In isolation, we’re not really concerned about 2020 volumes and whether there is an overweight or underweight of capital. It’s not something that impacts our investment activity that much, however if a firm is looking to commit $2, $3, $4 billion dollars a year, that could create heat at the top end of the market in the second half of the year. Looking at the GFC, for example, 2009 was generally quiet from a secondary perspective, but Adams Street was very active. The same goes for other shorter-term shocks that we saw afterwards – the Eurozone crisis in 2011 or the credit shock in the second half of 2015. For us, it’s about being ready for actionable situations. We think there are going to be plenty of those opportunities in the coming years.
JA: Adams Street has had a defensive posture in the market for the last several years but, to be clear, our portfolio is being impacted by COVID-19 and we’re going to see markdowns in Q1. Our strategy will play out over the next several quarters as we see fund performance, and we believe we are well-positioned relative to the following three vulnerabilities:
PN: There has been a ramp-up in LP co-investment programs over the last few years and we would expect that there will be portfolios of co-investments for sale as investors seek to de-risk. In fact, we just closed a transaction which involved acquiring both fund positions and a co-investment position within a portfolio. So this type of situation is already happening and we expect to see more.
JA: In our view, some of the very immediate term, 30- to 60-day, liquidity issues that were facing companies and fund managers, are being addressed outside of the secondary market in the credit markets. Secondary market solutions, while still short duration investments, often have a lot more structure and more protections. We anticipate that the longer the impact of the pandemic plays out, the more acute capital needs will be. For example, many funds that are late in their life have great companies they believe in, but they will need capital to support these companies to make their way through this period. The size of that opportunity for secondary investors could be enormous, and we think we are likely to see opportunities in this segment of the market before we see traditional LP trades. From our secondary funds, we’re looking for opportunities to acquire groups of companies, for the most part, where there’s a known set of assets and strong GP alignment.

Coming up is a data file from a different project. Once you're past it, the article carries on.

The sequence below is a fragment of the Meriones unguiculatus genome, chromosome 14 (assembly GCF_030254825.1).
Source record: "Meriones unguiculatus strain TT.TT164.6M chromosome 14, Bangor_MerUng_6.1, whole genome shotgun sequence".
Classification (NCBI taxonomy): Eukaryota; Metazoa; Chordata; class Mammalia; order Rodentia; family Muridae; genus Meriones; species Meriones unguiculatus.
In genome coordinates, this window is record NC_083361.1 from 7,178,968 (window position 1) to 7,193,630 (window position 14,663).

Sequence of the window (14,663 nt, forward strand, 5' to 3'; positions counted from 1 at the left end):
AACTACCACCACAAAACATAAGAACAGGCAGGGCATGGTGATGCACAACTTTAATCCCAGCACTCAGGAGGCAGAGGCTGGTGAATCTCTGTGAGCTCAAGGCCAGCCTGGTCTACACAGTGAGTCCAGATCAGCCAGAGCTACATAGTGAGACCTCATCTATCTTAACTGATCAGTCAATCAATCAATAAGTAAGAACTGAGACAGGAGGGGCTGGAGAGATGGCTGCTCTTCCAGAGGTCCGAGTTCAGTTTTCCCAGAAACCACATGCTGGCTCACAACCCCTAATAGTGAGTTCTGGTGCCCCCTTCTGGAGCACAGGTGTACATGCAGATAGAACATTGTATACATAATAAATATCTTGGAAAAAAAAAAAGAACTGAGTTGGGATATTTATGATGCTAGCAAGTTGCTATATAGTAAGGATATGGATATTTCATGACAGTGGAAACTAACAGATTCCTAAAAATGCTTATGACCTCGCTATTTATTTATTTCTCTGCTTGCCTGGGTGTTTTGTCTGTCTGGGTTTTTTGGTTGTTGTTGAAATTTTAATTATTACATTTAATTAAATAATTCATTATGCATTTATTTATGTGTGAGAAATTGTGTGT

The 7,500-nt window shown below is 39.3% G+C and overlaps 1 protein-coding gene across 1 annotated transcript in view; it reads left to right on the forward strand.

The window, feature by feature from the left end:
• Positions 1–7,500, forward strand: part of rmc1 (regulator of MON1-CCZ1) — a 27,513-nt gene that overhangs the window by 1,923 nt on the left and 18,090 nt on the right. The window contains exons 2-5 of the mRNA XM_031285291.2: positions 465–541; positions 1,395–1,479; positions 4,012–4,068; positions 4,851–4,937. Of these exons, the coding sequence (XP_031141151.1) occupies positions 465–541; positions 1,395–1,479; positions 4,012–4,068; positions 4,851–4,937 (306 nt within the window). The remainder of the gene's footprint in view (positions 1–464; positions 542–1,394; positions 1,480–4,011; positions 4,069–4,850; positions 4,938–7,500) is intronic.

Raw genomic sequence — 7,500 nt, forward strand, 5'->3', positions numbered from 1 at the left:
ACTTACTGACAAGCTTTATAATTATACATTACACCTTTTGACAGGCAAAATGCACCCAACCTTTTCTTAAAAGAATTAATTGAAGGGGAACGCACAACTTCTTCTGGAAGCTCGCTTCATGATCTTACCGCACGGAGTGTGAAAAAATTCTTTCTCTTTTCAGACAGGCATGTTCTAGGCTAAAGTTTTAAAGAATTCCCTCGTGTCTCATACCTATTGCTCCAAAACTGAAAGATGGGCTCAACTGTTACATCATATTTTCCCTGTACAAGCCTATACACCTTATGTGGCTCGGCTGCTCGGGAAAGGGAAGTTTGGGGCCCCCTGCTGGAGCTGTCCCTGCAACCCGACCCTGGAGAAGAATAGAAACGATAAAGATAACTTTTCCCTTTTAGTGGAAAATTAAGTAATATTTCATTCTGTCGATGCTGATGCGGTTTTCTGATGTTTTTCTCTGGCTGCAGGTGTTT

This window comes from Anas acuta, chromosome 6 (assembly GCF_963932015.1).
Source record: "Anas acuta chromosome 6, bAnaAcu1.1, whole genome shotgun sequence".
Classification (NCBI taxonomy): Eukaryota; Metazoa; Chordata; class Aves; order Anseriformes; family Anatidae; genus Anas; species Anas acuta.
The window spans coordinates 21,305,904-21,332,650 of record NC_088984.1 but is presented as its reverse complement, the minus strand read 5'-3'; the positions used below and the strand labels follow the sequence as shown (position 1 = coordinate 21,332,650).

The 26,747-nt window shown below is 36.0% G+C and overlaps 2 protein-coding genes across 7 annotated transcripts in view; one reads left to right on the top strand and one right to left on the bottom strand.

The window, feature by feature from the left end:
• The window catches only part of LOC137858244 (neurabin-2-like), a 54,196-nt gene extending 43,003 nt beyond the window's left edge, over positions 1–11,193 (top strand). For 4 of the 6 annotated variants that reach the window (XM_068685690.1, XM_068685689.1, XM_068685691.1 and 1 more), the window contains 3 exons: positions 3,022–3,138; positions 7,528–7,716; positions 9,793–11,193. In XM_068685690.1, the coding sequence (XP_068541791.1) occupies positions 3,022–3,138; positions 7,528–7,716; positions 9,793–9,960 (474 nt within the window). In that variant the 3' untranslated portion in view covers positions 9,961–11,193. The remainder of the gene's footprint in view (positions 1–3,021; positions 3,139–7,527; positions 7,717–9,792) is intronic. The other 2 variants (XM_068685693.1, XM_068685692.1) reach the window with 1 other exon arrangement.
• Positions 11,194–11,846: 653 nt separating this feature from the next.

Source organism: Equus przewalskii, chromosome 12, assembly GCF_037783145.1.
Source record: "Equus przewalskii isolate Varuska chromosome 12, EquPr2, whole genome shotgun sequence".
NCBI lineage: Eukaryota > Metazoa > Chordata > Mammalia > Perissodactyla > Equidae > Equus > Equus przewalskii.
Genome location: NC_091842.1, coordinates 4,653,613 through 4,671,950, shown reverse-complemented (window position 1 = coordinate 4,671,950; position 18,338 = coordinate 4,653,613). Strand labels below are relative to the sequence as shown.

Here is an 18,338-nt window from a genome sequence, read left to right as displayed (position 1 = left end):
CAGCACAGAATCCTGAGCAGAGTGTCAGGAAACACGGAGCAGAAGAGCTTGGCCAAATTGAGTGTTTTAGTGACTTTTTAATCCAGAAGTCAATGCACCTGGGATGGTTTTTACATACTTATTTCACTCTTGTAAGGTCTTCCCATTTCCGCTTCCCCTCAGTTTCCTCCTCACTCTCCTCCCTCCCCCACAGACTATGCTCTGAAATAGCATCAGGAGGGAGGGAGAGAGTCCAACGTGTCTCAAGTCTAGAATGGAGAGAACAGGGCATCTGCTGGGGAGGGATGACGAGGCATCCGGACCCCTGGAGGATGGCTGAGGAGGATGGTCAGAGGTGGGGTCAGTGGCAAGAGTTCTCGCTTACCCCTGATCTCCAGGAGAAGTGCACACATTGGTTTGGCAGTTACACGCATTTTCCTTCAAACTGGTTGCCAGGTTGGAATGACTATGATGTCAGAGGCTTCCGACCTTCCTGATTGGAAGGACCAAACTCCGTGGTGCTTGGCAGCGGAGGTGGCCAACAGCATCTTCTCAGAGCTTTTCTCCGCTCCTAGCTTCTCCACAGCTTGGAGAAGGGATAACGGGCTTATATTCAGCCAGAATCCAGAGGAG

Adams Street focuses on acquiring high-quality, durable businesses across economic cycles with deep insights from the underlying managers we are investing with, and that continues to be the case.
PN: GP-led transactions weren’t a huge phenomenon post GFC, however, one of the areas that was active was carveouts. There were several large transactions in which banks and corporates moved assets and teams off their balance sheets. There could certainly be situations like that in this downturn. It will likely be a while before groups can execute carveouts at a valuation that they feel is fair, and they aren’t the easiest transactions to execute from a secondary side, or the seller’s perspective. If a corporation has chronic cash needs, there may be other ways to raise capital in the near-term ahead of spinning a corporate venture team out. However, further out, if there is repair to balance sheets that needs to be done, say in one or one and one-half years, it is an option they could pursue and we may be interested to evaluate.